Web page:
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Busting Myth: Fungal Disease Reported During COVID Second Wave is Mucormycosis, Not Black Fungus

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News18 Creative

Mucormycosis, wrongly reported as black fungus, has created some level of panic and fear among people.

If black fungus had emotions, it would have been pained and hurt. For much of May, black fungus was blamed for a disease condition which it never caused. As if the devastating second wave of COVID-19 was not enough, starting early May, reports of a new health condition with symptoms of fever—headache, cough, pain and redness around eye and nose—shortness of breath, black discolouration over nose, alternation in mental status such as confusion or forgetting things and even bloody vomit started doing the rounds. A number of patients with COVID-19 were suffering from this condition.

It is difficult to ascertain whether it was the black discolouration over nose or the appearance of black dots over the culture media between the colonies of fungal growth that the disease and the causative agent started being termed as black fungus.

The fact remains that although it is a fungal disease, it is not caused by black fungus. The fungal disease reported during the second wave of COVID-19 in India is mucormycosis (also called zycomycosis), caused by a group of fungi named mucormycetes.

What are fungi?

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Fungi are organisms that include a wide range of subgroups including yeasts, molds and even mushrooms. In biological classification, they are grouped differently from plants, animals and protozoa etc. Fungi are nearly ubiquitous and most of them are harmless, and they are all around us—some reside in the damp walls of our houses, some in plants, soil, fallen leaves as well at construction sites. However, we don’t have to worry. In a healthy person, the immune system is well designed to fight these fungi and guard against any illness.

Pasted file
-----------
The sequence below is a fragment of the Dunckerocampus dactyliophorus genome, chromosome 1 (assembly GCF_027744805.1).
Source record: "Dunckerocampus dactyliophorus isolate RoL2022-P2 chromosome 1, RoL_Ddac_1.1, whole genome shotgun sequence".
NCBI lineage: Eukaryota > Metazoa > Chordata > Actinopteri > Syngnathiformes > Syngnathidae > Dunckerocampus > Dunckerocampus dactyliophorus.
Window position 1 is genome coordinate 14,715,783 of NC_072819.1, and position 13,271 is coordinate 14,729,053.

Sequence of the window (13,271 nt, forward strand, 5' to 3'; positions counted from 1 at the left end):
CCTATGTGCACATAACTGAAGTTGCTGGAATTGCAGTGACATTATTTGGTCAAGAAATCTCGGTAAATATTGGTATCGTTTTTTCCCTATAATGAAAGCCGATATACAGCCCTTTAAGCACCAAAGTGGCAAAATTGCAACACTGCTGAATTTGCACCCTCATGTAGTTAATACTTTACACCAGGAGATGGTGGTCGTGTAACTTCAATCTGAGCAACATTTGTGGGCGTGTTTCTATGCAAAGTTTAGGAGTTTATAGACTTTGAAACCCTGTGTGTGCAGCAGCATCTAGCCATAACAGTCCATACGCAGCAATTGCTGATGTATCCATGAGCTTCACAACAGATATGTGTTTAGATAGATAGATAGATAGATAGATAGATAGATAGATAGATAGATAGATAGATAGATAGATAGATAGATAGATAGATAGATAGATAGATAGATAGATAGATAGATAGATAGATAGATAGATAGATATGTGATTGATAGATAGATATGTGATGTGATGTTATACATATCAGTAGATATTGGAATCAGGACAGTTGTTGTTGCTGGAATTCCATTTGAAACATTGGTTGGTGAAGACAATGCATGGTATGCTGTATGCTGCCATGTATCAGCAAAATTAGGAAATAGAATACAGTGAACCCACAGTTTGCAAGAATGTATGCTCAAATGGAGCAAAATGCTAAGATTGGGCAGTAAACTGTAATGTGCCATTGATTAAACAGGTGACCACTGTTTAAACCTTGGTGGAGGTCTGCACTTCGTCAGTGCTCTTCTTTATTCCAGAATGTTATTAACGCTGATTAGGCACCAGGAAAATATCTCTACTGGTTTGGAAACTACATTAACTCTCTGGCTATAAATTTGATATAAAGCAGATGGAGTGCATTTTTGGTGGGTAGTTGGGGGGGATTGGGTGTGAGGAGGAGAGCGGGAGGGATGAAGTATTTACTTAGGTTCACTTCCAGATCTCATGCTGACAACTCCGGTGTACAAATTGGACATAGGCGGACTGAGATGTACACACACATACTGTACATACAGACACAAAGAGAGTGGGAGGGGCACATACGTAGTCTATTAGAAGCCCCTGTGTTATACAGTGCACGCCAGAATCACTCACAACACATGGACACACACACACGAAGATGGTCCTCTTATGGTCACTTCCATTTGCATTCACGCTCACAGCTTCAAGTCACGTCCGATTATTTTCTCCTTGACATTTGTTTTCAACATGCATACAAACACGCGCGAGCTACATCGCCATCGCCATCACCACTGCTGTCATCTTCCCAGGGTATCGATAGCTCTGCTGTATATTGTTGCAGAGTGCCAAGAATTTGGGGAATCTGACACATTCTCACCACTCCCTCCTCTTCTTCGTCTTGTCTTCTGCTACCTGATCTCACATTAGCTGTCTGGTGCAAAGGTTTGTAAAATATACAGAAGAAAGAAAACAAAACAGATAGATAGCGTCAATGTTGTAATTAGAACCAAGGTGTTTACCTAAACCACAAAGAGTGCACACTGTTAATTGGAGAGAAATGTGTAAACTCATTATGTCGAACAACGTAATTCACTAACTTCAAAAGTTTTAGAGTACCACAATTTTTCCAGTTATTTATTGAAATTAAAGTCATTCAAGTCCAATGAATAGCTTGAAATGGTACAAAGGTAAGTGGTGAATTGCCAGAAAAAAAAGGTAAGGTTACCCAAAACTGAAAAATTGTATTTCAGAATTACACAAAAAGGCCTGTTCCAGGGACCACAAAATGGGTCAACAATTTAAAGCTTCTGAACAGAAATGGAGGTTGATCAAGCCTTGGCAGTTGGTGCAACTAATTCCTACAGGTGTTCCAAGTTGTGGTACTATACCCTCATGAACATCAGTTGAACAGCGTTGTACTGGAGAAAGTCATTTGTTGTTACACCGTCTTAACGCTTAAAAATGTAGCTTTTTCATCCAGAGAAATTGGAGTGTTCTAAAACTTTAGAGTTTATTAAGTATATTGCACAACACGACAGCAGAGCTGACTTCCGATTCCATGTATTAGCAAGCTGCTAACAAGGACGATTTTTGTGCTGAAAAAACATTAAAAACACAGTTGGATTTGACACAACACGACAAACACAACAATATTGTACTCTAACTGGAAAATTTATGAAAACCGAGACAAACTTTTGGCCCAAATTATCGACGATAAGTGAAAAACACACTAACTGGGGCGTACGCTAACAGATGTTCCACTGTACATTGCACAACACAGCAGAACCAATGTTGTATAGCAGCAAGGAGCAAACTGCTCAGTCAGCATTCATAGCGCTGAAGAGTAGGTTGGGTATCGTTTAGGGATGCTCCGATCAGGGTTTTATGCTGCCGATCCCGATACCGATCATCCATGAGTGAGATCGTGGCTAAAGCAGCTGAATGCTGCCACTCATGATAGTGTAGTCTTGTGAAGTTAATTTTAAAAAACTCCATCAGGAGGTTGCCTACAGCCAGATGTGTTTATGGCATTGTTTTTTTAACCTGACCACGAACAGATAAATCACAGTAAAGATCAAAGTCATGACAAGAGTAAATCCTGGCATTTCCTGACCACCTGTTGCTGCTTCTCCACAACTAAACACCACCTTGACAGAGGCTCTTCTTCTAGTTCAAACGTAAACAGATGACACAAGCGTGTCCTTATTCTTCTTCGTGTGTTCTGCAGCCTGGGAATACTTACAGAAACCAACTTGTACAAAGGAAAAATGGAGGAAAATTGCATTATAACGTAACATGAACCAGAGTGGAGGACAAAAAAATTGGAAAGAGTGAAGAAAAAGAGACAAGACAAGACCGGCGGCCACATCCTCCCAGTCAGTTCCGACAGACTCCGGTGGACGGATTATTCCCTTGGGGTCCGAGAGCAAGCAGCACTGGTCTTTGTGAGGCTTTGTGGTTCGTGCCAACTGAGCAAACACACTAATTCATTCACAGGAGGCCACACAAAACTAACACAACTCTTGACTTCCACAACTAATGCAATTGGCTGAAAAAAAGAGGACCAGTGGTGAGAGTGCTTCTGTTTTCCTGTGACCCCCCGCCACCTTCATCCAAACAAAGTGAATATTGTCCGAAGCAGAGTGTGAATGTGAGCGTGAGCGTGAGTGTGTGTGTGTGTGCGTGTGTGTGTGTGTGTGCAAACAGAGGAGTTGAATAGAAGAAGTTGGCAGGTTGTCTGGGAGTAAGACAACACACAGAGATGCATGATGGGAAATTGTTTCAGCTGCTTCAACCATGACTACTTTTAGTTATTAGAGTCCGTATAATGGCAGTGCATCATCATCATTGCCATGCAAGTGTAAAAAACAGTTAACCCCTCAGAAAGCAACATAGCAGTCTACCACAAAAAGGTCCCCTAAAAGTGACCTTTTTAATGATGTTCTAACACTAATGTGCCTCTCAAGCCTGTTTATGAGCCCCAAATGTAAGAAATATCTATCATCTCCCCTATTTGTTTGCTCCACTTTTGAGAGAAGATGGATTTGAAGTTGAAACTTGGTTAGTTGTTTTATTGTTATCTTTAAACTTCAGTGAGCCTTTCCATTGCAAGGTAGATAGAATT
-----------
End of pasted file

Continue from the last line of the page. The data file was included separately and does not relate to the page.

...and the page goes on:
What is the difference between black fungus and mucormycetes?

The black fungus is also known as black yeast and is a slow-growing, pigment-producing fungi. Very rarely do they cause illness after skin trauma or through inhalation, especially in those who already have medical conditions such as cystic fibrosis. Mucormycetes, the causative fungi for the infection in second wave of COVID-19 pandemic, are different and have the ability to infect the sinuses (especially those in nose and face) and also gastrointestinal tract and even brain.

How big is the mucormycosis problem?

Even before COVID-19 pandemic, cases of mucormycosis were reported at an estimated rate of 14 per 100,000 every year. A few studies have reported that between July and December 2020, there was a slight increase in mucormycosis cases in India; however, during the second wave, there was a rapid increase and India reported a total of around 11,000 such cases. Mucormycosis was declared an epidemic.

Is every COVID-19 patient at risk of mucormycosis?

Let’s put this in perspective. Between April 1 and May 31, India reported 1.6 crore COVID-19 cases. The number of mucormycosis cases reported during this period was around 11,000. Clearly, the cases of mucormycosis are just a fraction of the total COVID-19 cases; however, the disease is more severe when reported in a COVID-19 patient, with up to 50 per cent mortality rate. That is one of the reasons it was declared an epidemic, to mount an urgent response.

Mucormycosis, wrongly reported as black fungus, has created some level of panic and fear among people. However, we need to remember that every person who tests positive for COVID-19 is not at risk of developing this rare infection.

So, who is at risk of developing mucormycosis?

A select sub-group of people are at a higher risk of mucormycosis. These include people with uncontrolled diabetes mellitus; those with immunosuppressed status, like those with HIV or on cancer therapy or steroid therapy; with sustained and prolong ICU stay; with co-morbidities and post-transplant/malignancy etc.; and with primary immunodeficiency (in other words, those with known medical condition which results in weaker immunity).